The reason this age may not be a true age—even though it is commonly called an absolute age—is that it is based on several crucial assumptions.Most radiometric dating techniques must make three assumptions: The major problem with the first assumption is that there is no way to prove that the decay rate was not different at some point in the past.
Certain types of rocks, especially those that form from magma (igneous), contain radioactive isotopes of different elements.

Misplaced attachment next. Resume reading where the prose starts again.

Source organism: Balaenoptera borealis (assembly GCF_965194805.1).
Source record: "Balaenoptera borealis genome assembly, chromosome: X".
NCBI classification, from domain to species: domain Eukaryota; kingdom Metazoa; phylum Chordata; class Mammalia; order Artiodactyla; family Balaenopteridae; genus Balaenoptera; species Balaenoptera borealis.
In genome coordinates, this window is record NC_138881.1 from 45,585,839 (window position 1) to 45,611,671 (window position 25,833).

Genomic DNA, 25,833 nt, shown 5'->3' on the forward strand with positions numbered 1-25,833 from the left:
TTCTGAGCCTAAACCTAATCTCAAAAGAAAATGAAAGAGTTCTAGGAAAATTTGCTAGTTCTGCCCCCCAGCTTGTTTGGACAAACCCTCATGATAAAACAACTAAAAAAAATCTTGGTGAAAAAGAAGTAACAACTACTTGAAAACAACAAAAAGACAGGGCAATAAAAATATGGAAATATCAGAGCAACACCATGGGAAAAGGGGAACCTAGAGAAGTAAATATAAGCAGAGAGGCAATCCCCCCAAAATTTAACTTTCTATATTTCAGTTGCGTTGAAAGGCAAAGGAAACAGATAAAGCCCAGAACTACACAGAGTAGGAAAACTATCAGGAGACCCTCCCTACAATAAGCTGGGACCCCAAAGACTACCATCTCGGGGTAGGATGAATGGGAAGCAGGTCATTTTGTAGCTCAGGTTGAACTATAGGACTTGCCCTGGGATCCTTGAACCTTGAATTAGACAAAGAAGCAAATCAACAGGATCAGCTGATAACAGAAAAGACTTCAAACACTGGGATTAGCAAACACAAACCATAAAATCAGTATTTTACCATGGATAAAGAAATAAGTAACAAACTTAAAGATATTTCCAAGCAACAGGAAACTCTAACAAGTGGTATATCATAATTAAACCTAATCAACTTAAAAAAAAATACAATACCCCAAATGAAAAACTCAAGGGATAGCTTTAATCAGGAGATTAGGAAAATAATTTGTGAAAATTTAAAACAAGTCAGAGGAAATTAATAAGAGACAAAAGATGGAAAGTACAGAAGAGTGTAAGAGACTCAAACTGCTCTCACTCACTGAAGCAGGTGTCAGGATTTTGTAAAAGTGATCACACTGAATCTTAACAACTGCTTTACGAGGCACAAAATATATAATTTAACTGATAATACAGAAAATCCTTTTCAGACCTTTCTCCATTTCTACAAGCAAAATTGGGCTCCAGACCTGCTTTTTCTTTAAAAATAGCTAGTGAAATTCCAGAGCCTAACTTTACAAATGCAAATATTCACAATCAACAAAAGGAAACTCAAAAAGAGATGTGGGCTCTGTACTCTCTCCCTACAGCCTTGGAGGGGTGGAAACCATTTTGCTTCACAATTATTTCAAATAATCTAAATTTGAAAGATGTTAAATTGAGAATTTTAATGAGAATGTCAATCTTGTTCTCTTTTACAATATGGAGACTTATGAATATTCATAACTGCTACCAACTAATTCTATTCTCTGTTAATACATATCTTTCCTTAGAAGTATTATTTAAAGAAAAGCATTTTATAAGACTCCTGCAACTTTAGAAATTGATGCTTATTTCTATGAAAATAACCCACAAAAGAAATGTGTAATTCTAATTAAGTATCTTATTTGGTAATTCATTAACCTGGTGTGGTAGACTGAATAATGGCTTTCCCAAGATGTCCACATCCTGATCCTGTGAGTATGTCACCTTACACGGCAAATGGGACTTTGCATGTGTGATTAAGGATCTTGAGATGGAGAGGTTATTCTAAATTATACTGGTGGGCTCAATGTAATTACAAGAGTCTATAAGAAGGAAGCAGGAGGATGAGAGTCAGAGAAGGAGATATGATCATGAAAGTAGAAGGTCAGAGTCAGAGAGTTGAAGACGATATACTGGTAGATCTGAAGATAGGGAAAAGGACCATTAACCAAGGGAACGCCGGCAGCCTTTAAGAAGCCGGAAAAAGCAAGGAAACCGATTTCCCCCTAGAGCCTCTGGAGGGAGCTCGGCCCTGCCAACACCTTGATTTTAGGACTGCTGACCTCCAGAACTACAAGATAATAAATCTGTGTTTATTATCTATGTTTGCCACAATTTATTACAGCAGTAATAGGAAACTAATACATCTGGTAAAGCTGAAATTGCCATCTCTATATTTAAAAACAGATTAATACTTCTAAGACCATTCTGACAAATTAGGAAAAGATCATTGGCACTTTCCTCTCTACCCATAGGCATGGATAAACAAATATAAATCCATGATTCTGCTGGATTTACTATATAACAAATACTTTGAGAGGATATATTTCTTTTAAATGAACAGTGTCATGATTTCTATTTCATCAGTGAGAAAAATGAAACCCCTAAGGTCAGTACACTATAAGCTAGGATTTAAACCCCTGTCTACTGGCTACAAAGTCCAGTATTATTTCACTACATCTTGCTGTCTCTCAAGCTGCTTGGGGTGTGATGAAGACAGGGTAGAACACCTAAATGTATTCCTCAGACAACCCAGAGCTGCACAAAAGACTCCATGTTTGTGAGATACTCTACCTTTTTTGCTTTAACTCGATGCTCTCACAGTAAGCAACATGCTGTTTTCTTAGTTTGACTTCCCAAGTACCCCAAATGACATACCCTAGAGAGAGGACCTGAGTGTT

The starting isotope is called the parent and the end-product is called the daughter.
The time it takes for one half of the parent atoms to decay to the daughter atoms is called the half-life.
Some of the common isotope pairs used are K-Ar, Rb-Sr, Pb-Pb, and U-Pb.
Carbon-14 dating is another common technique, but it can only be used on carbon-containing things that were once alive.